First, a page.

Vacancy of judges across courts in India has affected the functioning of the judiciary, particularly in relation to the disposal of cases.  Between 2006 and 2017, the number of vacancies in the High Courts has increased from 16% to 37%, and in the subordinate courts from 19% to 25%.  As of 2017, High Courts have 403 vacancies against a sanctioned strength of 1,079 judges, and subordinate courts have 5,676 vacancies against a sanctioned strength of 22,704 judges.  As of 2017, among the major High Courts (with sanctioned strength over 10 judges), the highest proportion of vacancies was in Karnataka High Court at 60% (37 vacancies), followed by Calcutta High Court at 54% (39 vacancies).  Similarly, in major subordinate courts (with sanctioned strength over 100 judges), the highest proportion of vacancies was in Bihar High Court at 46% (835 vacancies), followed by Uttar Pradesh High Court at 42% (1,348 vacancies).

Explainer: The Right to Information (Amendment) Bill, 2019

Roshni Sinha - July 19, 2019

The Right to Information (Amendment) Bill, 2019 that amends the Right to Information Act, 2005 was introduced in Lok Sabha today.

What does the RTI Act do?  

Under the RTI Act, 2005, Public Authorities are required to make disclosures on various aspects of their structure and functioning.  This includes: (i) disclosure on their organisation, functions, and structure, (ii) powers and duties of its officers and employees, and (iii) financial information.  The intent of such suo moto disclosures is that the public should need minimum recourse through the Act to obtain such information.  If such information is not made available, citizens have the right to request for it from the Authorities.  This may include information in the form of documents, files, or electronic records under the control of the Public Authority.  The intent behind the enactment of the Act is to promote transparency and accountability in the working of Public Authorities.  

Who is included in the ambit of ‘Public Authorities’?

‘Public Authorities’ include bodies of self-government established under the Constitution, or under any law or government notification.  For instance, these include Ministries, public sector undertakings, and regulators.  It also includes any entities owned, controlled or substantially financed and non-government organizations substantially financed directly or indirectly by funds provided by the government. 

How is the right to information enforced under the Act?

The Act has established a three tier structure for enforcing the right to information guaranteed under the Act.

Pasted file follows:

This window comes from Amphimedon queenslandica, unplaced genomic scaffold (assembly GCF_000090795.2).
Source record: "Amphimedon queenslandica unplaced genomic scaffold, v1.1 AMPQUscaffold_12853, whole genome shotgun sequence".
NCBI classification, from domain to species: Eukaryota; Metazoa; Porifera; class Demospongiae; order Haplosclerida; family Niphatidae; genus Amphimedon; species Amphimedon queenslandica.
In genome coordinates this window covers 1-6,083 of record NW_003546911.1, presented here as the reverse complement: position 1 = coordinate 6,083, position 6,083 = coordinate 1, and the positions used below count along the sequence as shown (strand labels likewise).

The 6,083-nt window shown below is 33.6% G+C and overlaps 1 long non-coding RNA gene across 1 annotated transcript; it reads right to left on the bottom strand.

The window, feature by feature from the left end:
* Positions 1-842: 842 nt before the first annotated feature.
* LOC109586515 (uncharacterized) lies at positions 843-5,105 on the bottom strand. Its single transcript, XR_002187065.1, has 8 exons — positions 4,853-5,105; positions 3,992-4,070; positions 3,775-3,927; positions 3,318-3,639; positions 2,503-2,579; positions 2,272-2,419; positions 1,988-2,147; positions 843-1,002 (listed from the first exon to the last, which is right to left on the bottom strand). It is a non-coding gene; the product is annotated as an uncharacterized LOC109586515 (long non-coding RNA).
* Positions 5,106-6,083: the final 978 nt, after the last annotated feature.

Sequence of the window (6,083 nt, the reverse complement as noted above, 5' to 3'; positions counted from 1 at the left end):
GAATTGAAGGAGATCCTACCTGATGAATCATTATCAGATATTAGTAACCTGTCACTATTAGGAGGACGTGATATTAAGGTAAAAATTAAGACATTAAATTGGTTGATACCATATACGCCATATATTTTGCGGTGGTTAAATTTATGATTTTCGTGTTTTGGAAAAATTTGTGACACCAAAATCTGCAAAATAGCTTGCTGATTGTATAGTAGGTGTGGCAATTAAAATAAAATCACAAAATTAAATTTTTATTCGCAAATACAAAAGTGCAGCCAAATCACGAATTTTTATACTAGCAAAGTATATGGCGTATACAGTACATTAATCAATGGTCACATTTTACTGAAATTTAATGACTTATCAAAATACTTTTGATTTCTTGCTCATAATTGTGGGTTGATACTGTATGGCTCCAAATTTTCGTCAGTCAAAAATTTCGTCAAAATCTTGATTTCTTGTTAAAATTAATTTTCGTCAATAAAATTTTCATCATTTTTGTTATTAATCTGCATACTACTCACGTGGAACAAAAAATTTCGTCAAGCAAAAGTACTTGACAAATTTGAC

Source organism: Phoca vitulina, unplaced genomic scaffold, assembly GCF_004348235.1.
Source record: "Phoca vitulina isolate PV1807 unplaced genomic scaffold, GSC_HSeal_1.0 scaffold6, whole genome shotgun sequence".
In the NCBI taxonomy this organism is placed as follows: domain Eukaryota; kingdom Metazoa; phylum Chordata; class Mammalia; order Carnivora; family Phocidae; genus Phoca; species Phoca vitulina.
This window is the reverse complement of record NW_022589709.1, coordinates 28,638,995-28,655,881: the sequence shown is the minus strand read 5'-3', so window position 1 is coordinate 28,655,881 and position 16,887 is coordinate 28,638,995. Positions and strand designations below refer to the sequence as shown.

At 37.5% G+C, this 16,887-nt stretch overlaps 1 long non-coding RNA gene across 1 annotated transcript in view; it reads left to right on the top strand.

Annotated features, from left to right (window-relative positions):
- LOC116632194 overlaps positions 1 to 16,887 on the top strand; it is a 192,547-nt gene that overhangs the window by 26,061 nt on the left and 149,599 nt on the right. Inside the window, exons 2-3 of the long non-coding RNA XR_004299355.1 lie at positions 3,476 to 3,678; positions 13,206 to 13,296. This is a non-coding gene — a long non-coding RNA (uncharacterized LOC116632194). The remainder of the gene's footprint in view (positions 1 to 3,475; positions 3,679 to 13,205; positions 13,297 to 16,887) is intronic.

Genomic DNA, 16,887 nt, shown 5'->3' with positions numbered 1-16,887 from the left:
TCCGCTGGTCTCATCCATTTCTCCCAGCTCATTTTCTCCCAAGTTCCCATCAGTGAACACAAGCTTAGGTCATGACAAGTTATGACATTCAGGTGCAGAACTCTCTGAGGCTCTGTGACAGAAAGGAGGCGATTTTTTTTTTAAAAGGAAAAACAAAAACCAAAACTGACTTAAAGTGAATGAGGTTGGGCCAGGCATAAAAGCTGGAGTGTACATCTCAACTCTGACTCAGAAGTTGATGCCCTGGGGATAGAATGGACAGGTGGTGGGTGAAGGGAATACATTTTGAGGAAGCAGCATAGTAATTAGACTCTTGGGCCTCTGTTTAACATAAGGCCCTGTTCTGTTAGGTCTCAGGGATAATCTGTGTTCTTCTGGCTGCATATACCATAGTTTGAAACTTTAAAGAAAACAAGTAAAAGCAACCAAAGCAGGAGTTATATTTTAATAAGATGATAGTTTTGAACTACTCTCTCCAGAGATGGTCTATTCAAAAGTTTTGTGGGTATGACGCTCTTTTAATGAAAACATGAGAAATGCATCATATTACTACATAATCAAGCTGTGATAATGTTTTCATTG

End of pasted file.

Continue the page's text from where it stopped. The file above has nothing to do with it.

Public Authorities designate some of their officers as Public Information Officers.  The first request for information goes to Central/State Assistant Public Information Officer and Central/State Public Information Officer, designated by the Public Authorities. These Officers are required to provide information to an RTI applicant within 30 days of the request.  Appeals from their decisions go to an Appellate Authority.  Appeals against the order of the Appellate Authority go to the State Information Commission or the Central Information Commission.  These Information Commissions consists of a Chief Information Commissioner, and up to 10 Information Commissioners.  

What does the Right to Information (Amendment) Bill, 2019 propose?

The Bill changes the terms and conditions of service of the CIC and Information Commissioners at the centre and in states.  Table 1 below compares the provisions of the Act and the Bill. 

Table 1:  Comparison of the provisions of the Right to Information Act, 2005 and the Right to Information (Amendment) Bill, 2019

Provision

RTI Act, 2005

RTI (Amendment) Bill, 2019

Term

The Chief Information Commissioner (CIC) and Information Commissioners (ICs) (at the central and state level) will hold office for a term of five years. 

The Bill removes this provision and states that the central government will notify the term of office for the CIC and the ICs.

Quantum of Salary

The salary of the CIC and ICs (at the central level) will be equivalent to the salary paid to the Chief Election Commissioner and Election Commissioners, respectively. 

Similarly, the salary of the CIC and ICs (at the state level) will be equivalent to the salary paid to the Election Commissioners and the Chief Secretary to the state government, respectively.